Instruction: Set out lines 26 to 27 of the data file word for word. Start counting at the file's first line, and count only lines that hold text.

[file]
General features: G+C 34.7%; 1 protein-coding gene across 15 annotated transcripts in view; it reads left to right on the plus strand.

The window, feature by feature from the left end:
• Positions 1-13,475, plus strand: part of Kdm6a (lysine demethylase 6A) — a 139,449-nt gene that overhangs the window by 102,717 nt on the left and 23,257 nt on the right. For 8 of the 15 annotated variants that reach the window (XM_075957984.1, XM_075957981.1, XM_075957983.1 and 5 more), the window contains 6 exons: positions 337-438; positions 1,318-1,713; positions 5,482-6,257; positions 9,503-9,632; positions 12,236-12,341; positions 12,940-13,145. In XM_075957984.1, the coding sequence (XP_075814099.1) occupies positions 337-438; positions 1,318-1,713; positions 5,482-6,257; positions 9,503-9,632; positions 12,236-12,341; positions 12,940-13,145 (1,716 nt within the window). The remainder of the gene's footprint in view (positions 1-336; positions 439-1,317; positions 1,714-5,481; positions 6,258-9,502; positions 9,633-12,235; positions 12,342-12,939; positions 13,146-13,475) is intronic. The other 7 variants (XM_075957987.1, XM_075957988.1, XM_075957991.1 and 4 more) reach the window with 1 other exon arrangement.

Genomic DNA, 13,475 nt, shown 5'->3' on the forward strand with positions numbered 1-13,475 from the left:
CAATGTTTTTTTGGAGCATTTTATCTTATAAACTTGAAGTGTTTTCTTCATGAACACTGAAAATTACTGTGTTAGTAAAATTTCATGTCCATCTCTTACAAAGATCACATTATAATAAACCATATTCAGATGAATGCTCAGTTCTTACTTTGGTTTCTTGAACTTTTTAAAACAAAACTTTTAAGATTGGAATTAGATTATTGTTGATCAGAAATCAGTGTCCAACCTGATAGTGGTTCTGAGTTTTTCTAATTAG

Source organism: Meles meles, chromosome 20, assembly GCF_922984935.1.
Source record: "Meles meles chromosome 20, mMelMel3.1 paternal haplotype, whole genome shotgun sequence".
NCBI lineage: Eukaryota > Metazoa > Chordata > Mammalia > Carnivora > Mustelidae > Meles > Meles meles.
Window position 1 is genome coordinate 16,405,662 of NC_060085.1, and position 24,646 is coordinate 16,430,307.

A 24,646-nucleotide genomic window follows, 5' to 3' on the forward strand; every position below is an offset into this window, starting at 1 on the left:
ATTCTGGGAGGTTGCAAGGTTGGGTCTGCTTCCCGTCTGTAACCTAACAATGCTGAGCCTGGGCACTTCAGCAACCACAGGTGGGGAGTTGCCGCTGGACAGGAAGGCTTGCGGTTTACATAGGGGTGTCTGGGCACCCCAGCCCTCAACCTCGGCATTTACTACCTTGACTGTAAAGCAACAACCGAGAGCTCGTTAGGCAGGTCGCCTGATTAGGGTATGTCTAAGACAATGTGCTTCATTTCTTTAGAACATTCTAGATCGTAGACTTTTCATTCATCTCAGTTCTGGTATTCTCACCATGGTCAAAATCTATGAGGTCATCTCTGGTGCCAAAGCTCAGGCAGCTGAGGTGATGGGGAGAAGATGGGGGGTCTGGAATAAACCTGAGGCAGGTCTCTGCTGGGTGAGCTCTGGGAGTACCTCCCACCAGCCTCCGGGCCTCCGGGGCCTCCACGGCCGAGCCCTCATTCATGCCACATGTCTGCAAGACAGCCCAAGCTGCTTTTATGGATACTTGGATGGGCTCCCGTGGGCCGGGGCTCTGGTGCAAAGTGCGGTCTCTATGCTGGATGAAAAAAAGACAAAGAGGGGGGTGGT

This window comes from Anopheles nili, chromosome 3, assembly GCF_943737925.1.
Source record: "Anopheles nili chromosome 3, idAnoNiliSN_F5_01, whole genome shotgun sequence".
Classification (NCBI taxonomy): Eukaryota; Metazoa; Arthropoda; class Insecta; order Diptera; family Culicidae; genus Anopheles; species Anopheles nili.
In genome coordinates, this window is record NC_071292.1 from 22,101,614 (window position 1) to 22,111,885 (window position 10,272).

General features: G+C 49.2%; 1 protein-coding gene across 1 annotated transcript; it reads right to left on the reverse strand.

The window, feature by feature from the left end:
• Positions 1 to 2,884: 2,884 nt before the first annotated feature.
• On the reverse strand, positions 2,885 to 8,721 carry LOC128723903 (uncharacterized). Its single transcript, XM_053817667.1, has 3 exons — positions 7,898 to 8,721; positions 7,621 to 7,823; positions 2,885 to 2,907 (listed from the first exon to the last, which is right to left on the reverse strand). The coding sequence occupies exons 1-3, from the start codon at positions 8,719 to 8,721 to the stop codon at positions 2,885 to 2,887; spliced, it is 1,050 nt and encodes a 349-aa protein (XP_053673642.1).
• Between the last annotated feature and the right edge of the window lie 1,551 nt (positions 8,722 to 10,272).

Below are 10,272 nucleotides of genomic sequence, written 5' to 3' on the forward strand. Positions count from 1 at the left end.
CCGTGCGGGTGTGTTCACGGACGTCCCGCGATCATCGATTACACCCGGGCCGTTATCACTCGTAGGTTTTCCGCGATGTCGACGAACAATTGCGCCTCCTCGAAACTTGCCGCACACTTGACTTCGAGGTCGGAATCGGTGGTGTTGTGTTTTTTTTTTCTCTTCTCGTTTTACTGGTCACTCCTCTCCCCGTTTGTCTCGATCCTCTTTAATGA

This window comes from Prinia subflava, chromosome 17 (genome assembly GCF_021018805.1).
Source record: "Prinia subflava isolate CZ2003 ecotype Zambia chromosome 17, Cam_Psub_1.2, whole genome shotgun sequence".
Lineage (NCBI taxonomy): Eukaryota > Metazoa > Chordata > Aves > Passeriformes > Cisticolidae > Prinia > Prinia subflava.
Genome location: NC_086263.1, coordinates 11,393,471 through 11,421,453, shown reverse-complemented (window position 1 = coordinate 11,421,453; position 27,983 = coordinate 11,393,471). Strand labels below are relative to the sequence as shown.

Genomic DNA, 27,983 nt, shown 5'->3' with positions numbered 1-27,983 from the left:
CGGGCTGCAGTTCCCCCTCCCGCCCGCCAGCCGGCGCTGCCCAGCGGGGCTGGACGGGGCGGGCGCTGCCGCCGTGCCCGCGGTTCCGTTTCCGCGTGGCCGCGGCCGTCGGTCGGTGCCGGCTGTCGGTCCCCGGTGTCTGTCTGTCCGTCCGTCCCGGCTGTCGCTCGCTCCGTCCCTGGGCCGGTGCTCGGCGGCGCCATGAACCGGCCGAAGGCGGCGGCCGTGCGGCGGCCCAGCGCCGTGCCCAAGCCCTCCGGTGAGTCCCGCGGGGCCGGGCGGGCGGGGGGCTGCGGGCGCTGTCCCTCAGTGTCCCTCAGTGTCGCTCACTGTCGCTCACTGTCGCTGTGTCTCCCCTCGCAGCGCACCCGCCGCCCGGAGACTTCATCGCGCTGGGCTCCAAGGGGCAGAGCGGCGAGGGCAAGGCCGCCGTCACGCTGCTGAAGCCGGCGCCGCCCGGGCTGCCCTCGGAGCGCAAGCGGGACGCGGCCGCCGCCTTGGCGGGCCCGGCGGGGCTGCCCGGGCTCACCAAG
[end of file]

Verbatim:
Genome location: NC_086263.1, coordinates 11,393,471 through 11,421,453, shown reverse-complemented (window position 1 = coordinate 11,421,453; position 27,983 = coordinate 11,393,471). Strand labels below are relative to the sequence as shown.

Genomic DNA, 27,983 nt, shown 5'->3' with positions numbered 1-27,983 from the left: